>Week 4 Day 5: Revelation 12:1-10
Then I witnessed in heaven an event of great significance. I saw a woman clothed with the sun, with the moon beneath her feet, and a crown of twelve stars on her head. She was pregnant, and she cried out because of her labor pains and the agony of giving birth.
Then I witnessed in heaven another significant event. I saw a large red dragon with seven heads and ten horns, with seven crowns on his heads. His tail swept away one-third of the stars in the sky, and he threw them to the earth. He stood in front of the woman as she was about to give birth, ready to devour her baby as soon as it was born.
She gave birth to a son who was to rule all nations with an iron rod. And her child was snatched away from the dragon and was caught up to God and to his throne. And the woman fled into the wilderness, where God had prepared a place to care for her for 1,260 days.
Then there was war in heaven. Michael and his angels fought against the dragon and his angels. And the dragon lost the battle, and he and his angels were forced out of heaven. This great dragon—the ancient serpent called the devil, or Satan, the one deceiving the whole world—was thrown down to the earth with all his angels.
Then I heard a loud voice shouting across the heavens, “It has come at last—salvation and power and the Kingdom of our God, and the authority of his Christ. For the accuser of our brothers and sisters has been thrown down to earth—the one who accuses them before our God day and night. (NLT)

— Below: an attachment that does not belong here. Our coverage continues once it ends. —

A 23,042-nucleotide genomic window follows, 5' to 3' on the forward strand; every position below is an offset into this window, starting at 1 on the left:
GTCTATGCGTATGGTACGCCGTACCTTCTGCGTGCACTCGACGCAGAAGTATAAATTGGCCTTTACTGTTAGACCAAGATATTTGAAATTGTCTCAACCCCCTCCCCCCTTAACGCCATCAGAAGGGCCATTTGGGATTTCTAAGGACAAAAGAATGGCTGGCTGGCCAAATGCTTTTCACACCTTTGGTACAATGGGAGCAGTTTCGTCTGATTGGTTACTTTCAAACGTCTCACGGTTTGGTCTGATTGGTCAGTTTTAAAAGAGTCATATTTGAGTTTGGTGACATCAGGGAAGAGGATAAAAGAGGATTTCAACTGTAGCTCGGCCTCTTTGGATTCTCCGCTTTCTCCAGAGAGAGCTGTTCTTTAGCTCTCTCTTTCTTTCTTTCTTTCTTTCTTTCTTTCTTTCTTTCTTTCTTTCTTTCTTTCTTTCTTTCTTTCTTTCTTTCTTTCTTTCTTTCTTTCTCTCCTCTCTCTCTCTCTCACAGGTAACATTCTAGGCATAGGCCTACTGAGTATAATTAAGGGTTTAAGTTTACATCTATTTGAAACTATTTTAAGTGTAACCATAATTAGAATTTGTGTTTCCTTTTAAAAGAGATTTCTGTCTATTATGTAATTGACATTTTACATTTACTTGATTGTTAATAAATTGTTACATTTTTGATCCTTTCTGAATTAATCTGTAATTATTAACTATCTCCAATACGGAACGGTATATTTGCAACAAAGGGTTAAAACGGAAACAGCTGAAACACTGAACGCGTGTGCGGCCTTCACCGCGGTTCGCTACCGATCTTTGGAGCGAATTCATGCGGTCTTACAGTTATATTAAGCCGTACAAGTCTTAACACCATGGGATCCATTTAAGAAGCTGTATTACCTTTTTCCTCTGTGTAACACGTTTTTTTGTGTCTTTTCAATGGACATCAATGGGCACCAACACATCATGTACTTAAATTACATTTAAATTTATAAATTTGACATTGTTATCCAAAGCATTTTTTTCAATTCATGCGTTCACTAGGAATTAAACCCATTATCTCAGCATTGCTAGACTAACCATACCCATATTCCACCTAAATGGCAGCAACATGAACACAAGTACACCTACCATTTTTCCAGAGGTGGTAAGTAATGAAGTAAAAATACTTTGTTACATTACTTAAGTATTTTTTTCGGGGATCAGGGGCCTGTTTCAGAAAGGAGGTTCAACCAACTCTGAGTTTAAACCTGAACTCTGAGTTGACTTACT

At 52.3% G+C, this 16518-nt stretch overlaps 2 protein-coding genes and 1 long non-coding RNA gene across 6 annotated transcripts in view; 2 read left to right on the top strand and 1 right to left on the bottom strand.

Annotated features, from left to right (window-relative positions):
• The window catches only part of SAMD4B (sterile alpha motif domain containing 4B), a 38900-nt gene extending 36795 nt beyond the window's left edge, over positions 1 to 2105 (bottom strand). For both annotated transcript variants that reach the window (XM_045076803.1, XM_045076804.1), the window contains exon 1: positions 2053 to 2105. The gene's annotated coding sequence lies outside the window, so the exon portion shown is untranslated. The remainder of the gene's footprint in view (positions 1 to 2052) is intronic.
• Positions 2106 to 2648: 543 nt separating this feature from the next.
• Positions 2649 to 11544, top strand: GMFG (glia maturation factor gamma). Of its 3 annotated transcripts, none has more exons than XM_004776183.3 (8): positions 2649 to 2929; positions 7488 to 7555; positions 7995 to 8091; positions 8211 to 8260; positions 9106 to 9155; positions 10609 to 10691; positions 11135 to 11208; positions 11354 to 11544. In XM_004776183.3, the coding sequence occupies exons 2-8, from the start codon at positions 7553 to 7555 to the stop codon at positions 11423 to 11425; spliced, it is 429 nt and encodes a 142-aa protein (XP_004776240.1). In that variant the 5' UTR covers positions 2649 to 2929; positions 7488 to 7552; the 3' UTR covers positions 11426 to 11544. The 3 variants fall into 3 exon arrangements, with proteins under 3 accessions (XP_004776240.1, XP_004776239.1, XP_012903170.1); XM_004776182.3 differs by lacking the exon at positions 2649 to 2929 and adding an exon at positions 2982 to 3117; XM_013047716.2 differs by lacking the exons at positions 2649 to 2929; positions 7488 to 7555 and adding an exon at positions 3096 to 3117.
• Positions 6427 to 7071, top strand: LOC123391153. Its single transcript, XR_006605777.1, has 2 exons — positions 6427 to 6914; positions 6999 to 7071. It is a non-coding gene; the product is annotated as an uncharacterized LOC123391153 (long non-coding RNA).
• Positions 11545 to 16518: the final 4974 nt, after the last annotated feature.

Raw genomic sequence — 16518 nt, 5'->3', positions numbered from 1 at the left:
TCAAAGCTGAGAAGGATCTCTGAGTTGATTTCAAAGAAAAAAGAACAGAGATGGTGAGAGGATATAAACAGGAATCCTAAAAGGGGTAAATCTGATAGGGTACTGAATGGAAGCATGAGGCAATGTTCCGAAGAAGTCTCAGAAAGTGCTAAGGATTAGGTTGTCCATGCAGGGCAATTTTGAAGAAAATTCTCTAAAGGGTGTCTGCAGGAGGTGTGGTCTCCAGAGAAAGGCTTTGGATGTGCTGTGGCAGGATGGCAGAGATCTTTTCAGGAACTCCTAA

At this point, you probably think that I’ve made a wrong turn in my Bible. This doesn’t sound like the Christmas story at all. This sounds more like a Frank Peretti novel.
The book of Revelation was written at an important time for the Church. At the end of the First century A.D., the Church was suffering great persecution. For a new movement of God, they experienced tremendous hardship and feared for their lives. In the middle of this situation, God gave John a Revelation on the Isle of Patmos.
Revelation portrays a cosmic battle of good and evil, just like other apocalyptic literature of the day. The Church needed a powerful story. The Church needed to know that good would overcome evil, because at that time the opposite seemed true.
Some preachers have made entire careers out of what the Book of Revelation means and when everything is going to happen. I’m not sure that is the purpose of the book. But, we can know two things for certain: The end will come, and Good will win. That’s all I really need to know.
Now, what about the Christmas story? Go back and read this Revelation story again. I think you’ll see what Jesus’ coming stirred up.
Copyright © 2009 by Allen White
All Scripture quotations taken from the Holy Bible, New Living Translation. Copyright © 1996. Used by permission of Tyndale House Publishers, Wheaton, Illinois 60189. All rights reserved.